Yes, Mermaids are Connected to Black Culture
Contrary to what Disney says, you don’t have to be a white girl to be a mermaid or merman. Actually, one of the most important African goddesses has been depicted as a mermaid. How can we forget Yemaya, the Yoruban deity who was also known as the goddess of the living ocean? She was known as the ruler of motherhood and all waters of the Earth. According to Yoruba beliefs, all life begins in the sea — and so all life begins with Yemaya.
Eric Montel, aka Blix, and his godmother Natasha James are honoring Yemaya by connecting to their souls’ desires by living the mermaid life and encouraging others to do the same. Montel discusses the importance of his lifestyle in his YouTube video. “Being a merman has taught me to just be free, not to care what anyone thinks … Be like the ocean, just be free, follow your own current, no matter what ANYBODY says.”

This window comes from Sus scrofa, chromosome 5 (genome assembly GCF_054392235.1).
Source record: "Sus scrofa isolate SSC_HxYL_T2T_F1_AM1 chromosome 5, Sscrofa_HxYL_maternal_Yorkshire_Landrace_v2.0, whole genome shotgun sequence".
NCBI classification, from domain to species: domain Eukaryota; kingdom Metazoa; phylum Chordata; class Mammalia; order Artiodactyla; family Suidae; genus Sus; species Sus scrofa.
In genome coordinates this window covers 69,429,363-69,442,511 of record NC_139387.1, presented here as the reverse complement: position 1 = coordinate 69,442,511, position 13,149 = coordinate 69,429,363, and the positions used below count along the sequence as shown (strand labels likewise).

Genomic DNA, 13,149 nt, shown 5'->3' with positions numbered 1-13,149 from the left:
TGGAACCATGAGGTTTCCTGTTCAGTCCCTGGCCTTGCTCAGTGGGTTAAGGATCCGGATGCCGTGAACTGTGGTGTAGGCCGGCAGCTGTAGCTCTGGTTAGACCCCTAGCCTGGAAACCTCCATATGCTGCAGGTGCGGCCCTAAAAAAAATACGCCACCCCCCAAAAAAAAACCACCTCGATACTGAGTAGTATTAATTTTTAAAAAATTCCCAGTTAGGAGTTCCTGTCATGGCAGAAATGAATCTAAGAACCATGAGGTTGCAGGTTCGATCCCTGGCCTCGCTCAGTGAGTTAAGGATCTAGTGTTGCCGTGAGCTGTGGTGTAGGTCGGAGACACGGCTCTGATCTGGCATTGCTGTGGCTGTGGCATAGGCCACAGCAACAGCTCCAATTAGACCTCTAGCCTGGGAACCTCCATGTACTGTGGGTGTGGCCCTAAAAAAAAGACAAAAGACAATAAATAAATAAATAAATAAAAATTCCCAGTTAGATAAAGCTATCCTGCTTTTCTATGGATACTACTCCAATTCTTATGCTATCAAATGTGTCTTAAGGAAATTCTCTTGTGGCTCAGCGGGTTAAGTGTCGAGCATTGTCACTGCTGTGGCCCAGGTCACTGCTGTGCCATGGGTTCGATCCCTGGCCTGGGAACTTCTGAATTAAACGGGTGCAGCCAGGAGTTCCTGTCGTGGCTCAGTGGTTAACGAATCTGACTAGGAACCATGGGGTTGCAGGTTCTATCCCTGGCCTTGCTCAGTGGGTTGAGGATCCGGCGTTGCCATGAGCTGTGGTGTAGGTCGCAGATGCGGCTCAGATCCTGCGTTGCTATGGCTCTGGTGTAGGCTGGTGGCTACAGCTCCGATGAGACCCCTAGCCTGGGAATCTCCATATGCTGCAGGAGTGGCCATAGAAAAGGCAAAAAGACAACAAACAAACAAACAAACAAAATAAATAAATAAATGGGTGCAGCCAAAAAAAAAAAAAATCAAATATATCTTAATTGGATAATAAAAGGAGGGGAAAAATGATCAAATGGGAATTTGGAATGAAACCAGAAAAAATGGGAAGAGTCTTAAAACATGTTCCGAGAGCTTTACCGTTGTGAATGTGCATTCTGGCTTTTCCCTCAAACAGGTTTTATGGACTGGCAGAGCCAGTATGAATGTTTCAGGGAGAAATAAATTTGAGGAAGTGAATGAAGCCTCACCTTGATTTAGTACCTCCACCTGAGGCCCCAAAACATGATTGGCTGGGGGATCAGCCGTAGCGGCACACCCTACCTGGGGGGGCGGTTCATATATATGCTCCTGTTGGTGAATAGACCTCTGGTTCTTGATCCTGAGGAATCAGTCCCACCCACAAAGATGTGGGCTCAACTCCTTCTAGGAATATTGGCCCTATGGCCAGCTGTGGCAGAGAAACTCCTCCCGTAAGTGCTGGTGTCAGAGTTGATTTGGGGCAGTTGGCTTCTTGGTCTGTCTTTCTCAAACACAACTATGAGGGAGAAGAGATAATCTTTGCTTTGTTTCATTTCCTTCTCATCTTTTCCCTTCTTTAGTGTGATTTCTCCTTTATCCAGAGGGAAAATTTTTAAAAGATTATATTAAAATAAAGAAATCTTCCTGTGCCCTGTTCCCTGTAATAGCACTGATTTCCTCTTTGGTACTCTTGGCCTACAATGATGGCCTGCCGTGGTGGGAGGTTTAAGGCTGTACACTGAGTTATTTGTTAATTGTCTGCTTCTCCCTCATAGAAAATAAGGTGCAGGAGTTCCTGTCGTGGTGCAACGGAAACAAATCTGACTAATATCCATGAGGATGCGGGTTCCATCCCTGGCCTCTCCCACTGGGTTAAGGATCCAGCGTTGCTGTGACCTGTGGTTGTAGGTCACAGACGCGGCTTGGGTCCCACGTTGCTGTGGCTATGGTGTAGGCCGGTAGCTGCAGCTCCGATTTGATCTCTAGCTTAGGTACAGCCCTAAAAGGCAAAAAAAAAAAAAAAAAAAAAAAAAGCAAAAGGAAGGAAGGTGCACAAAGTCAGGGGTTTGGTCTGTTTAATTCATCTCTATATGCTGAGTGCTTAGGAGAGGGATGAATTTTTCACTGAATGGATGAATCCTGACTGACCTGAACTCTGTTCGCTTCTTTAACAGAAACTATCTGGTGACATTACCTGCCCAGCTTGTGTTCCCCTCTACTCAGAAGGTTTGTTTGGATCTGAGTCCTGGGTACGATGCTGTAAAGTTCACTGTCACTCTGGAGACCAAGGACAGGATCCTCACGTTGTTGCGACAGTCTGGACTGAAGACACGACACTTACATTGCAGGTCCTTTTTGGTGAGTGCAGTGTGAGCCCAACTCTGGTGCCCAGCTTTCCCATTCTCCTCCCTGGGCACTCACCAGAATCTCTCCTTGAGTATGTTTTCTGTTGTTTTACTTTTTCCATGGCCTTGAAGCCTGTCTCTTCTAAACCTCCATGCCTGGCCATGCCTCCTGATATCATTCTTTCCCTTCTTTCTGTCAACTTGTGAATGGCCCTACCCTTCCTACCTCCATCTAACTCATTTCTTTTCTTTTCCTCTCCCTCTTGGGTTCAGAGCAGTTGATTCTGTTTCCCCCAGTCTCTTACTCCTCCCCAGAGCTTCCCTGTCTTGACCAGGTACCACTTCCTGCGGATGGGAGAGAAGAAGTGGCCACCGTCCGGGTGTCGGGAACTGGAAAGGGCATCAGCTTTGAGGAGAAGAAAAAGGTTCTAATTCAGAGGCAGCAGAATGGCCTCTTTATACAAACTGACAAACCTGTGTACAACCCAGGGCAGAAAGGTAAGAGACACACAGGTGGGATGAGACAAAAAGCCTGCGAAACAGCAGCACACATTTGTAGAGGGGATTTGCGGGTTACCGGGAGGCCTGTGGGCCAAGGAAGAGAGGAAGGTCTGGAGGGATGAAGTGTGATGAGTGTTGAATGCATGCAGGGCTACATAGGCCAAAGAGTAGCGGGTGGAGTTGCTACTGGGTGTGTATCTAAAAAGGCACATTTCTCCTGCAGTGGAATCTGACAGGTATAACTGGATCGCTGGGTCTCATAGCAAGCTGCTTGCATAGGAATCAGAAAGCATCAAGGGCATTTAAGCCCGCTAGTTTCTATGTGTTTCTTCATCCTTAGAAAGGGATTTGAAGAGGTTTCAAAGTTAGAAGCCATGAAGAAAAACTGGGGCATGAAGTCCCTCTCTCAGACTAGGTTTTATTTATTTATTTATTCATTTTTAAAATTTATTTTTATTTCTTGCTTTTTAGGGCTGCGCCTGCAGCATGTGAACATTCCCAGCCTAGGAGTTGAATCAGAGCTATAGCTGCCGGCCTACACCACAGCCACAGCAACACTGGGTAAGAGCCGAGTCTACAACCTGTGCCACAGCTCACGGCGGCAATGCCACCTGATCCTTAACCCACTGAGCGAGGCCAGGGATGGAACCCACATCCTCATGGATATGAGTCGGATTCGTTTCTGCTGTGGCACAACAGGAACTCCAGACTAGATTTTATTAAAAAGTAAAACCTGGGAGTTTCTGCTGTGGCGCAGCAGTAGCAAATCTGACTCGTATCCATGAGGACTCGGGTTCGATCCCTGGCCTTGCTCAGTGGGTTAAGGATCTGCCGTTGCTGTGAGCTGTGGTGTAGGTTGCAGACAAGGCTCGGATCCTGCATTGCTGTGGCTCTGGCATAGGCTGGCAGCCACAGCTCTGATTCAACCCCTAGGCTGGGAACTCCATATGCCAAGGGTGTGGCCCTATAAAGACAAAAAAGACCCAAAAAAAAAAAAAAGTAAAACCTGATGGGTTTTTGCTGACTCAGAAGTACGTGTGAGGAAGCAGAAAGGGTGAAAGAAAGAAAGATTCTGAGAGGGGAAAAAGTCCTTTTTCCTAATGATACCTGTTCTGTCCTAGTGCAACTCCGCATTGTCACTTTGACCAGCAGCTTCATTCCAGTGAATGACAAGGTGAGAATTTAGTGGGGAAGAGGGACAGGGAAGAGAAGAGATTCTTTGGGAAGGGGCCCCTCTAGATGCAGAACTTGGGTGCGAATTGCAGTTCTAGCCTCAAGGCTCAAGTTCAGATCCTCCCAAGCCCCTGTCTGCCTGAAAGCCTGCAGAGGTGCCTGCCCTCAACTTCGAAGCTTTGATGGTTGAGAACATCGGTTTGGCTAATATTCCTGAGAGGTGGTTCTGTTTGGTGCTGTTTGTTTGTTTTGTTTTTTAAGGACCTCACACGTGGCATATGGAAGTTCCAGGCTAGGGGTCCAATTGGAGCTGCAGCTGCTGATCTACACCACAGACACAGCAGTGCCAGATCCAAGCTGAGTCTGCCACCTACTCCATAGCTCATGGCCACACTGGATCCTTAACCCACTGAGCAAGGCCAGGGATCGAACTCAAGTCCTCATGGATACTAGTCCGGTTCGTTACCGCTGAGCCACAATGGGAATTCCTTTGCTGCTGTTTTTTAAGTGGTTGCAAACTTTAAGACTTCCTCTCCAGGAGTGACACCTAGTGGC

Meanwhile, James designs mermaid tails for a living and has continued pursuing her dream, despite encountering several naysayers. “People told me I was crazy when I started doing this,” she says. Somewhere in history, mermaids were co-opted and became known as just a “white girl thing,” but Montel and James are only two examples of black people who are proudly connecting to their African ancestry, challenging gender norms and expressing a mermaid lifestyle. Check out Montel and James’s interview below:
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